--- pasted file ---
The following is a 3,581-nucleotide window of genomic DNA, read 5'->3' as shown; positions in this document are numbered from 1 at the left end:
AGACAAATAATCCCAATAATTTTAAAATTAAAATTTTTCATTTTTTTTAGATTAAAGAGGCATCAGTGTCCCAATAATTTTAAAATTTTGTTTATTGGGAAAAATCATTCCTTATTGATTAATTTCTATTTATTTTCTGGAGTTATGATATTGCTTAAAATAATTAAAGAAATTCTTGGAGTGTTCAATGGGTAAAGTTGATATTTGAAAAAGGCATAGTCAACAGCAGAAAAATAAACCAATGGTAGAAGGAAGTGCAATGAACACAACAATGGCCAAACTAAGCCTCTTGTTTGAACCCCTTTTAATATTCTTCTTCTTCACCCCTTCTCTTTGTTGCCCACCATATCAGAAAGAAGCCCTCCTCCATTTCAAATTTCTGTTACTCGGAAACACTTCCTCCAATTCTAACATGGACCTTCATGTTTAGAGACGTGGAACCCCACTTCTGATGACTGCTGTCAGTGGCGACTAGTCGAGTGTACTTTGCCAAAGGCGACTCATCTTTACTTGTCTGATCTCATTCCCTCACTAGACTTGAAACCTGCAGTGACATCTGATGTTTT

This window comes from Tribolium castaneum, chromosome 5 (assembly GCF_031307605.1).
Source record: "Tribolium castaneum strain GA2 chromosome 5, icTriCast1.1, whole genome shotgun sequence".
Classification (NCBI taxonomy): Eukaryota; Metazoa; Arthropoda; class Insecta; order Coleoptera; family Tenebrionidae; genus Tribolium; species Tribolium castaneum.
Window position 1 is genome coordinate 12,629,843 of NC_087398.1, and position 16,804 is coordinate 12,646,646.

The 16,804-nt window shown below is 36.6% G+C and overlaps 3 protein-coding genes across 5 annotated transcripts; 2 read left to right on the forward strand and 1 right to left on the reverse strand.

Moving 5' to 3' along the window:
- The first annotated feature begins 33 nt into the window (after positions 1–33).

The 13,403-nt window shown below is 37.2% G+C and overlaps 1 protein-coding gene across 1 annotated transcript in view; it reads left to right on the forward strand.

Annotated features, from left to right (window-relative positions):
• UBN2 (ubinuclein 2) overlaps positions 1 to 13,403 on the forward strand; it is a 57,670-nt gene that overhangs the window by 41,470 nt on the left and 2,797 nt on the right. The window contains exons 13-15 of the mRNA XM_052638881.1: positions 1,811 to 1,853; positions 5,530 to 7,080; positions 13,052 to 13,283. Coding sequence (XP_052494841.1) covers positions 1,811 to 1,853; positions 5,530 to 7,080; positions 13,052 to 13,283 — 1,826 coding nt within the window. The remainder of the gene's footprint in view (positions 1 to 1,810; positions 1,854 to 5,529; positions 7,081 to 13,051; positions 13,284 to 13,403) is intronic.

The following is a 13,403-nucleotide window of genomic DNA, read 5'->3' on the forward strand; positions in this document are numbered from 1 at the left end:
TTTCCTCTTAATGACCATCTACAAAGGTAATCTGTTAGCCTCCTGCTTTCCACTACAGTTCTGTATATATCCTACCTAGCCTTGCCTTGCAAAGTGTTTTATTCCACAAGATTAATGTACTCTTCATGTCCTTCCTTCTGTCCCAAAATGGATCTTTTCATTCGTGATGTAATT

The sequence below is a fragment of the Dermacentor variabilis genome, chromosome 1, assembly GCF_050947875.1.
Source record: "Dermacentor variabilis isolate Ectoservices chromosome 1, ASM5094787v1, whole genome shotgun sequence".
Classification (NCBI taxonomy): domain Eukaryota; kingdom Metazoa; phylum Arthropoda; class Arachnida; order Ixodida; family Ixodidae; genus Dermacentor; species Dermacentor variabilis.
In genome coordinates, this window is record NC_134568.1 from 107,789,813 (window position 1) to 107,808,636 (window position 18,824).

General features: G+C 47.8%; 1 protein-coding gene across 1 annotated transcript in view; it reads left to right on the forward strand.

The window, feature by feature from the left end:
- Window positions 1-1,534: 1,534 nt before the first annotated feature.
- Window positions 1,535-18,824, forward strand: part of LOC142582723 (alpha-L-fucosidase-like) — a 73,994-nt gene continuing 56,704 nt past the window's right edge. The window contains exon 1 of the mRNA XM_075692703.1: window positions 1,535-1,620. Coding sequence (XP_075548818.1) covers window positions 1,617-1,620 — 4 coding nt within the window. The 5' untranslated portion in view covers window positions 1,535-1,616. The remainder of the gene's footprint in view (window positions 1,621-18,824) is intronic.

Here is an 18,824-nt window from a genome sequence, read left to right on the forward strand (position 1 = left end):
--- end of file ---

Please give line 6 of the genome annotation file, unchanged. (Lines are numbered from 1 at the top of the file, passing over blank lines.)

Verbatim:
Window position 1 is genome coordinate 12,629,843 of NC_087398.1, and position 16,804 is coordinate 12,646,646.